Cornwall council size change faces hurdles

(Newswatch Group/Bill Kingston, File)

CORNWALL – A report to Cornwall city councillors Monday night shows changing the size of council is not as easy as the stroke of a pen.

The report by city clerk Manon Levesque was authored after Coun. Mark MacDonald asked for information in June on reducing the size of council.

Council would have three options – a community open house engagement session, a referendum or hiring a consultant.

The report says open houses “historically” have “limited” participation and would not reflect the broader public sentiment on the issue.

A referendum is not only more expensive but you have to have half the eligible voters (50 per cent) cast a ballot in order for an issue to move forward – a great feat in a city which has seen voter turnout at 39.9 per cent in the last election and averages 35-44 per cent in previous municipal elections.

If those obstacles are overcome, the results of a referendum wouldn’t take effect until the 2022 election.

The final option – hiring a consultant – would take the most time and isn’t budgeted for, the report states.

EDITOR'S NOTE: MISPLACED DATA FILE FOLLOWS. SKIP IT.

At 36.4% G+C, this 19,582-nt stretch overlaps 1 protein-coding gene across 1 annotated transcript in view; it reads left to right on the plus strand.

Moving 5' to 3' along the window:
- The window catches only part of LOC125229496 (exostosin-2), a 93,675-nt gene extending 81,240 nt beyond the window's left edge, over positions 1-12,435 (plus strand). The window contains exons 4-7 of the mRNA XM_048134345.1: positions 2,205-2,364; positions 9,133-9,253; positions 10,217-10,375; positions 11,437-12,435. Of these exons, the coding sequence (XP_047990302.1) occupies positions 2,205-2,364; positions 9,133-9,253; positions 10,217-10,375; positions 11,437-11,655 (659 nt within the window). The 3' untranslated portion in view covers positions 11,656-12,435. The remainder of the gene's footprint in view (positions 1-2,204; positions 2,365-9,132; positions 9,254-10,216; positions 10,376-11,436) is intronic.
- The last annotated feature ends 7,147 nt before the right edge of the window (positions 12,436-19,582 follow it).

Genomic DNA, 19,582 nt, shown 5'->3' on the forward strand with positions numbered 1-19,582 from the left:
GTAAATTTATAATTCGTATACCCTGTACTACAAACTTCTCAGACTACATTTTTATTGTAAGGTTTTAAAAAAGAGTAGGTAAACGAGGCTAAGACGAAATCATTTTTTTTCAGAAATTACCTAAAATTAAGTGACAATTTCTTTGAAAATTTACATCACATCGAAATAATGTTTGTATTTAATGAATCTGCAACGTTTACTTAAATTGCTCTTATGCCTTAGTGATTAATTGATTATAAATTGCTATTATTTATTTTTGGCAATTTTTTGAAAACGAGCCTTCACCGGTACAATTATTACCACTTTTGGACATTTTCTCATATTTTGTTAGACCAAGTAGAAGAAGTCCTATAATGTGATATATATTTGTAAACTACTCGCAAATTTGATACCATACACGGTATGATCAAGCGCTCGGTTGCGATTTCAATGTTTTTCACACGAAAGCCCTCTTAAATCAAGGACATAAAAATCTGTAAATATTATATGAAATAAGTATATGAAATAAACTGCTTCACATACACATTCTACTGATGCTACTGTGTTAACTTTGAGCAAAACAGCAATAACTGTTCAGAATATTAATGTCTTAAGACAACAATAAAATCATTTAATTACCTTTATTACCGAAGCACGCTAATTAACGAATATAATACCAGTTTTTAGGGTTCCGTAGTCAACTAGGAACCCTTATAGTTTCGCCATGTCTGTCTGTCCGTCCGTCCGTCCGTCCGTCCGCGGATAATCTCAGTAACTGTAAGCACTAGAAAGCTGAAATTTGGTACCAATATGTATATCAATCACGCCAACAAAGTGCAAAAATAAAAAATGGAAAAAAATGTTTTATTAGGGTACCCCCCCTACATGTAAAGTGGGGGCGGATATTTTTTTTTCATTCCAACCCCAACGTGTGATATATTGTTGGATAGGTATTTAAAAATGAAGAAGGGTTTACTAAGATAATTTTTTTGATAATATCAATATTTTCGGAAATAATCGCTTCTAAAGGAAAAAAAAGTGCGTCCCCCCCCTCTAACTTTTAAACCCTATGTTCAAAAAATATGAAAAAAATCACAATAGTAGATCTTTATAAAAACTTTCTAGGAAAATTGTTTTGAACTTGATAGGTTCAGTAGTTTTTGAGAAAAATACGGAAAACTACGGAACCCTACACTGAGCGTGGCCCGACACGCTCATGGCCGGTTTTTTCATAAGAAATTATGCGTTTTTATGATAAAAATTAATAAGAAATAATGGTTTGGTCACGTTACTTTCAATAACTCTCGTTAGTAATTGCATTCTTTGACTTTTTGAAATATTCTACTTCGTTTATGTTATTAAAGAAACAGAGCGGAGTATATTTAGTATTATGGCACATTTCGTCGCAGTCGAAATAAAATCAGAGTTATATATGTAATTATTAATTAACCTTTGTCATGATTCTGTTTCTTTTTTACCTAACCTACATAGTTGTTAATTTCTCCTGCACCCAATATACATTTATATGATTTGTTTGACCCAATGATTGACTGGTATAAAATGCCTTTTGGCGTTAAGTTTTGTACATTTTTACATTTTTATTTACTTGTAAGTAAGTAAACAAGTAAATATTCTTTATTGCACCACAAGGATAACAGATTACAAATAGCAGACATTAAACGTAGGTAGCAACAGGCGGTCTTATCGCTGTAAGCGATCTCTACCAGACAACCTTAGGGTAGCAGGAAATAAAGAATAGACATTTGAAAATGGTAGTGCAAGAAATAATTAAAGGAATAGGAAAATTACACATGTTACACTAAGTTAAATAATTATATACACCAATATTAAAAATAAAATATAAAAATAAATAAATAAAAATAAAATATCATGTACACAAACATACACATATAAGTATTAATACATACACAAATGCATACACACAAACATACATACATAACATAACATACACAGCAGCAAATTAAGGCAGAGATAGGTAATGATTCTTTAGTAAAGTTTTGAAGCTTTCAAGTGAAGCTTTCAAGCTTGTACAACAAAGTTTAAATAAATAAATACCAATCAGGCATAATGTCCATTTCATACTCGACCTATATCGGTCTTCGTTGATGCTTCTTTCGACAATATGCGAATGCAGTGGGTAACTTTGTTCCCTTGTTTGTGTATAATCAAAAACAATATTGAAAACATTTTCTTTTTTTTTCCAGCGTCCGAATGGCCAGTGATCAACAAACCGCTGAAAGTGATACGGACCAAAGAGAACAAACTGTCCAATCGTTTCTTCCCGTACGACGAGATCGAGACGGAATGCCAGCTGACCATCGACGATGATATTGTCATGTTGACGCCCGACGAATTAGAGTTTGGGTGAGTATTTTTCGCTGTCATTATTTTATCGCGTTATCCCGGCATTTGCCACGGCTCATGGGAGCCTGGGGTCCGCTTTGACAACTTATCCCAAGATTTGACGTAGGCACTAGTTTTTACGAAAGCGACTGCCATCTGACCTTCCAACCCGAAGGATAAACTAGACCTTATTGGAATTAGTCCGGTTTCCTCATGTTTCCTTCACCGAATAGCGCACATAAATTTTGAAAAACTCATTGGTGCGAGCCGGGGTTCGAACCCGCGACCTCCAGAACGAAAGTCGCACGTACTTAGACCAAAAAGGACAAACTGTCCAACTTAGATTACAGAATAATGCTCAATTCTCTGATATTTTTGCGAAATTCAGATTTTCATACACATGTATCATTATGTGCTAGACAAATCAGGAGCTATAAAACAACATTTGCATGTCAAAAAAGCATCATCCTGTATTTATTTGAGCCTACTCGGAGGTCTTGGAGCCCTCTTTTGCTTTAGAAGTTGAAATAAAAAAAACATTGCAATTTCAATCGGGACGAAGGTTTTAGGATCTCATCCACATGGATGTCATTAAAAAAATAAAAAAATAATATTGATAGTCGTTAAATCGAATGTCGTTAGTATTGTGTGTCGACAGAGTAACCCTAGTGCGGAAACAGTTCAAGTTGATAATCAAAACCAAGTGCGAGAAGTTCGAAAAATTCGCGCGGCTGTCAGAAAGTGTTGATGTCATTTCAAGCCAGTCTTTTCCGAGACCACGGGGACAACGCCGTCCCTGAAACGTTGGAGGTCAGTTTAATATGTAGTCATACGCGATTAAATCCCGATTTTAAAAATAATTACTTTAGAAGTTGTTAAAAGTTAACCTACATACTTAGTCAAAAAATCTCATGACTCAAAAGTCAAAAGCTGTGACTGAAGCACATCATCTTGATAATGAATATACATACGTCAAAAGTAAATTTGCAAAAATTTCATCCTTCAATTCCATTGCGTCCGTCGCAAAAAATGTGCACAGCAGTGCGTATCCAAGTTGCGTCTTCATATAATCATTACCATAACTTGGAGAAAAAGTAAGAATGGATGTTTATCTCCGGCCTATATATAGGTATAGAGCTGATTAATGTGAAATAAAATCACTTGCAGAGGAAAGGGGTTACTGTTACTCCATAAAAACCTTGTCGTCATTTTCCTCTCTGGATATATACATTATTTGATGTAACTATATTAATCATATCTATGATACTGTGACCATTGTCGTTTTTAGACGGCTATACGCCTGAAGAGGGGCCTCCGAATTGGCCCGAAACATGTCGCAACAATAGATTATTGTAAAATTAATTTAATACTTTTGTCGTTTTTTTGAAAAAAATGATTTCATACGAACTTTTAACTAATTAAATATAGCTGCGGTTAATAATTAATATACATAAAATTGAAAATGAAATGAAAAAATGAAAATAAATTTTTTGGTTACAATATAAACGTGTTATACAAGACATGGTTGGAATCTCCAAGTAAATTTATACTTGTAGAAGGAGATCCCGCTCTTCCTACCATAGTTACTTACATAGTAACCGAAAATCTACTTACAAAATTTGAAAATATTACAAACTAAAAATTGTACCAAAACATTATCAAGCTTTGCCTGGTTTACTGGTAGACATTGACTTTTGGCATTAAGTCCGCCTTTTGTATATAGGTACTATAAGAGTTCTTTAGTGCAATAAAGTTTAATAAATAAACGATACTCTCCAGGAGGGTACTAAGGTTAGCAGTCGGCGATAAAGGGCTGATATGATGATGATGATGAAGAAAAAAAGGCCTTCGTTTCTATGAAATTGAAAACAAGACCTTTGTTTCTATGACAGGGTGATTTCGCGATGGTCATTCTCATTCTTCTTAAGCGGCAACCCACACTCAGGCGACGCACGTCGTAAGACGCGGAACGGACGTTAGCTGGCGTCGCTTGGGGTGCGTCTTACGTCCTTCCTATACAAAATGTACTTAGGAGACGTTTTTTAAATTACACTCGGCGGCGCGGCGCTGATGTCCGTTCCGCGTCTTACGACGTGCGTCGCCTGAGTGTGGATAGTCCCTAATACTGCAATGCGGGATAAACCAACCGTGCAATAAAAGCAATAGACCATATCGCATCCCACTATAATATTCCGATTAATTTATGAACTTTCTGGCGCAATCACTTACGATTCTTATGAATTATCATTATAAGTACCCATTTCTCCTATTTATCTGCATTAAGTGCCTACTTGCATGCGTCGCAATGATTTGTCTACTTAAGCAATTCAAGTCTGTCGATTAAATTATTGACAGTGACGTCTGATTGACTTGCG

Cornwall, compared to other single tier municipalities, falls somewhere in the middle when it comes to council size.

Of the six municipalities examined in the report, Brockville, Timmins and Belleville have smaller councillors at nine each, while Stratford, North Bay and Quinte West have more at 11, 11 and 13.

It costs Cornwall taxpayers nearly $23,000 a year for each of the 10 councillors, when you factor in their expense accounts, travel and conferences, laptops and cell phones, on top of their $17,095 salary.

According to the report, the councillors serve in various capacities on 53 city committees, requiring each council member to serve on 10 committees and put in about 275 hours a year or about five hours a week on average.

The council meeting starts at 7 p.m.

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